sendResponse({authToken: {found: true, token: header.value, url: request.headers.url }})
        }        
      }           
    }
  }
);

We previously had the listener that grabbed the request headers and sent them back to background.js, but now we have two other conditionals listening for an error or listening for the returned data. If there is no data to return when the extension is clicked, we just pop an alert. Otherwise, we kick of the process of creating the CSV but calling the createCSV function with our payload. Let's see what that function looks like:

function createCSV(JSONData, ShowLabel=true) {
     //If JSONData is not an object then JSON.parse will parse the JSON string in an Object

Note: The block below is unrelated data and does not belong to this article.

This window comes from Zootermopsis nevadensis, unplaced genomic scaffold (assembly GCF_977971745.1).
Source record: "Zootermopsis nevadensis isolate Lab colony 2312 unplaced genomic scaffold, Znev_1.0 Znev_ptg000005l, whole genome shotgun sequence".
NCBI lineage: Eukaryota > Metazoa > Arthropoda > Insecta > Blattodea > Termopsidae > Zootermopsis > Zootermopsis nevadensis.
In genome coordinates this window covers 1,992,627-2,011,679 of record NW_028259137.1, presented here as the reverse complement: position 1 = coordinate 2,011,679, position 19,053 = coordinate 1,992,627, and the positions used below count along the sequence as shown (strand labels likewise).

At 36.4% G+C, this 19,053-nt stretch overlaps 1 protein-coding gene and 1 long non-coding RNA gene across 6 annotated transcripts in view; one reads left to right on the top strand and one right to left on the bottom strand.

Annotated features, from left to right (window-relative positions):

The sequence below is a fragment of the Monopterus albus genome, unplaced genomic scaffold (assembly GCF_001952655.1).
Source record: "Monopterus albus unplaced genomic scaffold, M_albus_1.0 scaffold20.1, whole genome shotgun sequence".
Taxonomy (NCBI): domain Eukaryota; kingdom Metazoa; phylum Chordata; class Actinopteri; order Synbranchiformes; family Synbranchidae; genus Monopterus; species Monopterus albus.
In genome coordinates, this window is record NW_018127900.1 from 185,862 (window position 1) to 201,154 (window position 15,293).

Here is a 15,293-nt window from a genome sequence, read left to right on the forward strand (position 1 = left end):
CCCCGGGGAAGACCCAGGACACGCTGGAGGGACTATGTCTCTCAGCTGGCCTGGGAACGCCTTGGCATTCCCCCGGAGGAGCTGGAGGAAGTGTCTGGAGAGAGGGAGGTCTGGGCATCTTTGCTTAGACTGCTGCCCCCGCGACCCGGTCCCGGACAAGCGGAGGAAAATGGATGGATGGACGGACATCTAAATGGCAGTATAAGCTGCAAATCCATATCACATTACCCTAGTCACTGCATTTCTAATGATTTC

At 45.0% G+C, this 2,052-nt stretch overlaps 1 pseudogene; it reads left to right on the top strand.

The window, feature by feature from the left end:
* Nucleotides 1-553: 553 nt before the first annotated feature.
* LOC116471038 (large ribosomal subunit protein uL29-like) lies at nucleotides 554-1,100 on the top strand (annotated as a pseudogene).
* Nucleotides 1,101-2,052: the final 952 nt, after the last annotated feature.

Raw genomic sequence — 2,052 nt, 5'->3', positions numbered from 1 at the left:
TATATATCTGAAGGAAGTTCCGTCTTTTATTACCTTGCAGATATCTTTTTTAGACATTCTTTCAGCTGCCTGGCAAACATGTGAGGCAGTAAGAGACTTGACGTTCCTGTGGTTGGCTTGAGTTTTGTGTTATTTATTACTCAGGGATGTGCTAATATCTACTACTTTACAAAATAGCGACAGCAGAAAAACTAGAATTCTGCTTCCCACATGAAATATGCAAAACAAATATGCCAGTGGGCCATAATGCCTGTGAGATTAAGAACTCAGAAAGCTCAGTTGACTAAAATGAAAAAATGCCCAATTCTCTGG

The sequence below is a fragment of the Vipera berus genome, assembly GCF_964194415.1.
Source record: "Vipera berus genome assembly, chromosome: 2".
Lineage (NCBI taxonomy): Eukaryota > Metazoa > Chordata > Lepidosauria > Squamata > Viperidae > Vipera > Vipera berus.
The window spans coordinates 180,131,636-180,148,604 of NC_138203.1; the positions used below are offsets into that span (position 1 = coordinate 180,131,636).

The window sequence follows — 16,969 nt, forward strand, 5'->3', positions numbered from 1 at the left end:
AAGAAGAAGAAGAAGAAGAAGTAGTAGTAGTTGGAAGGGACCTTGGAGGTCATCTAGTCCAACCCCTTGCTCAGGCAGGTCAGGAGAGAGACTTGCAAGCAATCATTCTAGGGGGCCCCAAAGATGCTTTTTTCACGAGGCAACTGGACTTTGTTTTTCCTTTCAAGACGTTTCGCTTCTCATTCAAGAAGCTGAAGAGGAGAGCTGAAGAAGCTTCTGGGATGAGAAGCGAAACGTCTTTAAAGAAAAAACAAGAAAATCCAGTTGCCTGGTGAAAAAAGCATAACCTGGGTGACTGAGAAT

const arrData = typeof JSONData != 'object' ? JSON.parse(JSONData) : JSONData;

     let CSV = '';    
     //Set Report title in first row or line

     CSV += 'OperationsData' + '\r\n\n';

     //This condition will generate the Label/Header
     if (ShowLabel) {
         let row = "";

         //This loop will extract the label from 1st index of on array
         for (let index in arrData[0]) {

             //Now convert each value to string and comma-seprated
             row += index + ',';
         }

         row = row.slice(0, -1);

         //append Label row with line break
         CSV += row + '\r\n';
     }

     //1st loop is to extract each row
     for (let i = 0; i < arrData.length; i++) {
         var row = "";

         //2nd loop will extract each column and convert it in string comma-seprated